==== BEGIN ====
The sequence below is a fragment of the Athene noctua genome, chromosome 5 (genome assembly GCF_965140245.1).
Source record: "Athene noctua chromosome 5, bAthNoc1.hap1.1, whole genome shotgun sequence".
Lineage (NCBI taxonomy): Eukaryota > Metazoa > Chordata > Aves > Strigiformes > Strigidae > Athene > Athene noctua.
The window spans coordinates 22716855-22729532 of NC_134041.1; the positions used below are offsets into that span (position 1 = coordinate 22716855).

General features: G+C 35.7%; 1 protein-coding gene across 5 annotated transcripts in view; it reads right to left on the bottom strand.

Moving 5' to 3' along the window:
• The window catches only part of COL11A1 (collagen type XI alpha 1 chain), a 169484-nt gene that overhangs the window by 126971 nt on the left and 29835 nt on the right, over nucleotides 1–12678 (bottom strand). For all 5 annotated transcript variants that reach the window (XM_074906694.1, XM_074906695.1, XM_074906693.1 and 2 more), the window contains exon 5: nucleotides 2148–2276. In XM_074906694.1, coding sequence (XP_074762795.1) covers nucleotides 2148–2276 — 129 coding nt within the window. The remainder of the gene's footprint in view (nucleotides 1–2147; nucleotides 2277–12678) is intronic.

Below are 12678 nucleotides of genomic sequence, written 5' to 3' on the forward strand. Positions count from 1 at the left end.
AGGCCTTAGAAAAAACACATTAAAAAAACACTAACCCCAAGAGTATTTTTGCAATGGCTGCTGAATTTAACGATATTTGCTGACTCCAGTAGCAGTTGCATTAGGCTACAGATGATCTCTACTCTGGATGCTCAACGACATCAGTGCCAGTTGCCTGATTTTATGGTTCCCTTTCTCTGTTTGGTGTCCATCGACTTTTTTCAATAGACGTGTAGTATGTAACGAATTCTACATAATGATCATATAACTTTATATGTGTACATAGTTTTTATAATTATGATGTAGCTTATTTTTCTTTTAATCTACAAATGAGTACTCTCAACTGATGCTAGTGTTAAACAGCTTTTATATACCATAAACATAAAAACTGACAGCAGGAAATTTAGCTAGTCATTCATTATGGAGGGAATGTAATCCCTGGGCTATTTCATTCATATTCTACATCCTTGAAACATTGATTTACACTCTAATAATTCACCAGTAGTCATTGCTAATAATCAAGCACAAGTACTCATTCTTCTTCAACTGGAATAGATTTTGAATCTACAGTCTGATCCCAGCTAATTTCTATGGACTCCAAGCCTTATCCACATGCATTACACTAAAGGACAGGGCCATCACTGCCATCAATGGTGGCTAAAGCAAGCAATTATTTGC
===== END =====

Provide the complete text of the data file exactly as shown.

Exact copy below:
The sequence below is a fragment of the Athene noctua genome, chromosome 5 (genome assembly GCF_965140245.1).
Source record: "Athene noctua chromosome 5, bAthNoc1.hap1.1, whole genome shotgun sequence".
Lineage (NCBI taxonomy): Eukaryota > Metazoa > Chordata > Aves > Strigiformes > Strigidae > Athene > Athene noctua.
The window spans coordinates 22716855-22729532 of NC_134041.1; the positions used below are offsets into that span (position 1 = coordinate 22716855).

General features: G+C 35.7%; 1 protein-coding gene across 5 annotated transcripts in view; it reads right to left on the bottom strand.

Moving 5' to 3' along the window:
• The window catches only part of COL11A1 (collagen type XI alpha 1 chain), a 169484-nt gene that overhangs the window by 126971 nt on the left and 29835 nt on the right, over nucleotides 1–12678 (bottom strand). For all 5 annotated transcript variants that reach the window (XM_074906694.1, XM_074906695.1, XM_074906693.1 and 2 more), the window contains exon 5: nucleotides 2148–2276. In XM_074906694.1, coding sequence (XP_074762795.1) covers nucleotides 2148–2276 — 129 coding nt within the window. The remainder of the gene's footprint in view (nucleotides 1–2147; nucleotides 2277–12678) is intronic.

Below are 12678 nucleotides of genomic sequence, written 5' to 3' on the forward strand. Positions count from 1 at the left end.
AGGCCTTAGAAAAAACACATTAAAAAAACACTAACCCCAAGAGTATTTTTGCAATGGCTGCTGAATTTAACGATATTTGCTGACTCCAGTAGCAGTTGCATTAGGCTACAGATGATCTCTACTCTGGATGCTCAACGACATCAGTGCCAGTTGCCTGATTTTATGGTTCCCTTTCTCTGTTTGGTGTCCATCGACTTTTTTCAATAGACGTGTAGTATGTAACGAATTCTACATAATGATCATATAACTTTATATGTGTACATAGTTTTTATAATTATGATGTAGCTTATTTTTCTTTTAATCTACAAATGAGTACTCTCAACTGATGCTAGTGTTAAACAGCTTTTATATACCATAAACATAAAAACTGACAGCAGGAAATTTAGCTAGTCATTCATTATGGAGGGAATGTAATCCCTGGGCTATTTCATTCATATTCTACATCCTTGAAACATTGATTTACACTCTAATAATTCACCAGTAGTCATTGCTAATAATCAAGCACAAGTACTCATTCTTCTTCAACTGGAATAGATTTTGAATCTACAGTCTGATCCCAGCTAATTTCTATGGACTCCAAGCCTTATCCACATGCATTACACTAAAGGACAGGGCCATCACTGCCATCAATGGTGGCTAAAGCAAGCAATTATTTGC